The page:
“The time that I spent with these incredible soldiers was both humbling and profound,” she remembers. “Many of them had difficulty talking about their experiences. But casting into a stream in the wild, the silence of nature enveloped them, speaking volumes where words often fell short. They could just be. Be embraced by the beauty of the land and the abundance of the rivers. Return to something inherent in them, in all of us. I knew with every fiber of my being that I had to bring this sense of purpose, healing, and wonder to people. To reconnect them with nature and fill the devastation and void that life often leaves in its wake.” 

Heidi now guides sport fishermen full-time from May through October through a fishing lodge in the Bristol Bay region. She spends her winters building custom fly rods and volunteering with organizations that promote clean water. She wants to ensure that her 14-year-old son and the generations that follow have the opportunity to fish and experience thriving wild places.

THE CURRENT GENERATION OF sockeye before me in Little Ku is ensuring the creation of the next. Paired up and bunched up, the salmon fill this narrow stretch from bank to bank. The trout lurk beneath the salmon, slurping stray eggs floating downstream. 

I gingerly walk down the middle of the creek and a wall of fish opens and streams along both sides of me. It’s impossible not to feel like Moses parting the Red Sea. The water sings with the riffles of the shallows and the ripples of the salmon swaying in the current. The rhythms of this place find us and extend an invitation to go with the flow of what is real.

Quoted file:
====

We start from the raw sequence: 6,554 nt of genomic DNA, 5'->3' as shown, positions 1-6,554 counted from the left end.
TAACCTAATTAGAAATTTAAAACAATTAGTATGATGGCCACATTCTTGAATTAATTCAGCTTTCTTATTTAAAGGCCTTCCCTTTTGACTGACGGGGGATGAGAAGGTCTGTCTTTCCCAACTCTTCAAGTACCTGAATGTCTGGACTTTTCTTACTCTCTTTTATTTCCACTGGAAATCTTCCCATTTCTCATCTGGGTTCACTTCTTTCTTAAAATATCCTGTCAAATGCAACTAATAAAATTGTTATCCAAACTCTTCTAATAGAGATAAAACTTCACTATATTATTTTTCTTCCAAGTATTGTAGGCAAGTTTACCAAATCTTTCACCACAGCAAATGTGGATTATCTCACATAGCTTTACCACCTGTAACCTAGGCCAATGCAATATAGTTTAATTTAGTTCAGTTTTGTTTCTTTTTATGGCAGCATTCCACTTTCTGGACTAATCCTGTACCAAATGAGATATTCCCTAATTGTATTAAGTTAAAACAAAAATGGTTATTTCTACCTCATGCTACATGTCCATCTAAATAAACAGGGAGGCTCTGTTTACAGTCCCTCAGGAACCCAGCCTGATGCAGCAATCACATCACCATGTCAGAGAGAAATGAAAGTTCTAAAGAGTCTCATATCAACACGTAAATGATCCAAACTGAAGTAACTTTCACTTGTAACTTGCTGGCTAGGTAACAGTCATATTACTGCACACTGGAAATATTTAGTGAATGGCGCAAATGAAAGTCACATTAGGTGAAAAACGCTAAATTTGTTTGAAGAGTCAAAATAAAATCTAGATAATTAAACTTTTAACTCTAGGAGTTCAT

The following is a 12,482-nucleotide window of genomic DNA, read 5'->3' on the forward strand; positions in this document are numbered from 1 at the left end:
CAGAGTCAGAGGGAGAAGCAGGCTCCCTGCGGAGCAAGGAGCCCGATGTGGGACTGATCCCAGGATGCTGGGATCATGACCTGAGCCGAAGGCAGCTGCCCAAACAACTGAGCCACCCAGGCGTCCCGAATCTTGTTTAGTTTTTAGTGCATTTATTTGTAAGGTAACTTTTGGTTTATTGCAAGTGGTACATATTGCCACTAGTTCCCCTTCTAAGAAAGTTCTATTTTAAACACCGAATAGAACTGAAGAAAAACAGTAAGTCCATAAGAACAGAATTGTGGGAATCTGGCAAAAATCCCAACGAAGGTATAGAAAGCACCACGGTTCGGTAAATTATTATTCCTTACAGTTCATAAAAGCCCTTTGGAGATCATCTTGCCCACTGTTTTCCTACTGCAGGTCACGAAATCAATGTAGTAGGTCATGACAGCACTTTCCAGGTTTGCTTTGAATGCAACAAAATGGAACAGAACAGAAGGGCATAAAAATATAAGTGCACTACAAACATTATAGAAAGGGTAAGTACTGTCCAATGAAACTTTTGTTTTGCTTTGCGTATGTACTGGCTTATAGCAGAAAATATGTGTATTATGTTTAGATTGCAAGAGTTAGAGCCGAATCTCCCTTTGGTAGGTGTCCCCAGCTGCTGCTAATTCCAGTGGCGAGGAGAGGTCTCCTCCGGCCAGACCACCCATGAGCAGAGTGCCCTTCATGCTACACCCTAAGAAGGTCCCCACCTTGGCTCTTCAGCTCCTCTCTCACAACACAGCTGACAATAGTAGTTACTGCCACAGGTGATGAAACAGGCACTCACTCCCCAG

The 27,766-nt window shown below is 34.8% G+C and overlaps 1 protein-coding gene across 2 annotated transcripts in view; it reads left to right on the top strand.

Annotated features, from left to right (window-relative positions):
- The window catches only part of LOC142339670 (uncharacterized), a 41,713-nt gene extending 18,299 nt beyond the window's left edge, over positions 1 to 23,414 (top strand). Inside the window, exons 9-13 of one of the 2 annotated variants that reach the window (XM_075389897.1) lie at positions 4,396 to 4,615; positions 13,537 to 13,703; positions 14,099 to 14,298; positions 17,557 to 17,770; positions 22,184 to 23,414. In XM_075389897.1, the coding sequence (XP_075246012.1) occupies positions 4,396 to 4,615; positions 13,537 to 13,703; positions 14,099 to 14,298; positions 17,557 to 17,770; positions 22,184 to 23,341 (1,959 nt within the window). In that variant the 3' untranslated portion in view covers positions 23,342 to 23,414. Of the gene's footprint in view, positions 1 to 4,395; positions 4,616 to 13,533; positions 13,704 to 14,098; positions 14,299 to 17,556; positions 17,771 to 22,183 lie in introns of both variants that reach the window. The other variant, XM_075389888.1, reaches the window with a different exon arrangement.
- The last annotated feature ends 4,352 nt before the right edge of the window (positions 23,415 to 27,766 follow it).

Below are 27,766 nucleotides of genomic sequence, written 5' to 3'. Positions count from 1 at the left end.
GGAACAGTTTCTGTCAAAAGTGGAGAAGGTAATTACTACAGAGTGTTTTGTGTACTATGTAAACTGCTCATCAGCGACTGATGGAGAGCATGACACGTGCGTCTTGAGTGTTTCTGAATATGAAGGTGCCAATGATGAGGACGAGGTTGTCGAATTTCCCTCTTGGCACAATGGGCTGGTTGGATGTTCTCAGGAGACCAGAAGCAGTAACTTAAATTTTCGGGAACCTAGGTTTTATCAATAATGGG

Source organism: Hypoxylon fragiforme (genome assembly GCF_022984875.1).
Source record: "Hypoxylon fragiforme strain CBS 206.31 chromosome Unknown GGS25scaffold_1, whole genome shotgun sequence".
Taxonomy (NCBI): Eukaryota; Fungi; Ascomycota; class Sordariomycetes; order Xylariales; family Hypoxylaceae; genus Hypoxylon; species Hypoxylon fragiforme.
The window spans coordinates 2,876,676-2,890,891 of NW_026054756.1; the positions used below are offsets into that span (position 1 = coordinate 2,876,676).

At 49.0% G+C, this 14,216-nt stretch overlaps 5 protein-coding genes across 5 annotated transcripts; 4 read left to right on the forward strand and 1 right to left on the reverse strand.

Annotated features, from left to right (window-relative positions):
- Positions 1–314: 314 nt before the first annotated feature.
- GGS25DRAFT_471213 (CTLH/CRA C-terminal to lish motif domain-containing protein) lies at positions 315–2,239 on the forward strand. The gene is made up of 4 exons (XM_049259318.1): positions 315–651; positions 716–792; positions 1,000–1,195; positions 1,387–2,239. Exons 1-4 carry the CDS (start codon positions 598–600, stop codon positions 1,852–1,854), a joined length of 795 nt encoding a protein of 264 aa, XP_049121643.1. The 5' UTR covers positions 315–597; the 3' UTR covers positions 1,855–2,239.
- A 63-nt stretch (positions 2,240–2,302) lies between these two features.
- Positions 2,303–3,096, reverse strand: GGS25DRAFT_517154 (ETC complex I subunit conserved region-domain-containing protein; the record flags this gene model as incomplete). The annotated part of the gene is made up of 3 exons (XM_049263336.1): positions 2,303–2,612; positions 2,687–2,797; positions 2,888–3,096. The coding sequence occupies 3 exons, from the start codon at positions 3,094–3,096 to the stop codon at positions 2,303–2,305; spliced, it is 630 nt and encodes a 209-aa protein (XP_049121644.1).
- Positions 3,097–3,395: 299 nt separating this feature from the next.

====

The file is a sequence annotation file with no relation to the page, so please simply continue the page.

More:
We accept, casting into the water, into our minds, fishing for whatever this way comes. Few words are exchanged. The shared connection to the land, the fish and the crisp air bonds us together better than words ever could. Time slows and becomes irrelevant. What matters is what’s happening now, not what happened years ago or what will happen tomorrow. It’s intoxicating, this business of feeling alive.

“Ooh – is that a bear?” says Heidi, peering toward the willows along the bank.

My inner calm is disrupted by her voice, but I remain hyperfocused in the moment. All that matters is what’s happening now, and what’s happening now is that two of us are downstream of a bear, two of us are upstream, and our packs are in the middle on a small gravel bar in the creek. Exactly the scenario we’ve been so good at avoiding all day. All we can see is the bear’s face peeking through the brush, but it’s clear he’s enormous, his ears melding into the furry hump behind his head. He creeps into a clearing and turns broadside to us – a polite way of intimidating his neighbors by showing his size. It’s effective.

“Let’s slowly wade toward each other and to our packs,” says Heidi, giving a calm command while keeping her eyes on the bear at the water’s edge. As we clump together in the creek and gather our gear, the bear ambles upstream from us and stops. He turns broadside again. I think he’s exercising his patience by not running us off, but I also think he’s telling us that we have overstayed our welcome in his dining room.

 “We need to leave the creek now,” Heidi says in a steady voice with a hint of urgency, “but we can’t go back up the bank the way we came down because that’s where the bear is.”